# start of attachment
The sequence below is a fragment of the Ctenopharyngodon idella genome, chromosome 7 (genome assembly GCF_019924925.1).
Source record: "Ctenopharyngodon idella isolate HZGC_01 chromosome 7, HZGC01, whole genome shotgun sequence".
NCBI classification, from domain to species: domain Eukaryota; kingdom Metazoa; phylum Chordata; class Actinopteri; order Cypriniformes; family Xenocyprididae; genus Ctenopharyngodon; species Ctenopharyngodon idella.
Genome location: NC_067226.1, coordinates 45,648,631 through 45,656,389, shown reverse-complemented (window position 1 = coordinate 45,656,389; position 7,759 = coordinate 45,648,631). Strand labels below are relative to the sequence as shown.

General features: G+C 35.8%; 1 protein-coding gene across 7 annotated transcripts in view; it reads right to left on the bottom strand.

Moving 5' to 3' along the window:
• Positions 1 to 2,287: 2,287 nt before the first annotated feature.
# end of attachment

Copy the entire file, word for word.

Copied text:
The sequence below is a fragment of the Ctenopharyngodon idella genome, chromosome 7 (genome assembly GCF_019924925.1).
Source record: "Ctenopharyngodon idella isolate HZGC_01 chromosome 7, HZGC01, whole genome shotgun sequence".
NCBI classification, from domain to species: domain Eukaryota; kingdom Metazoa; phylum Chordata; class Actinopteri; order Cypriniformes; family Xenocyprididae; genus Ctenopharyngodon; species Ctenopharyngodon idella.
Genome location: NC_067226.1, coordinates 45,648,631 through 45,656,389, shown reverse-complemented (window position 1 = coordinate 45,656,389; position 7,759 = coordinate 45,648,631). Strand labels below are relative to the sequence as shown.

General features: G+C 35.8%; 1 protein-coding gene across 7 annotated transcripts in view; it reads right to left on the bottom strand.

Moving 5' to 3' along the window:
• Positions 1 to 2,287: 2,287 nt before the first annotated feature.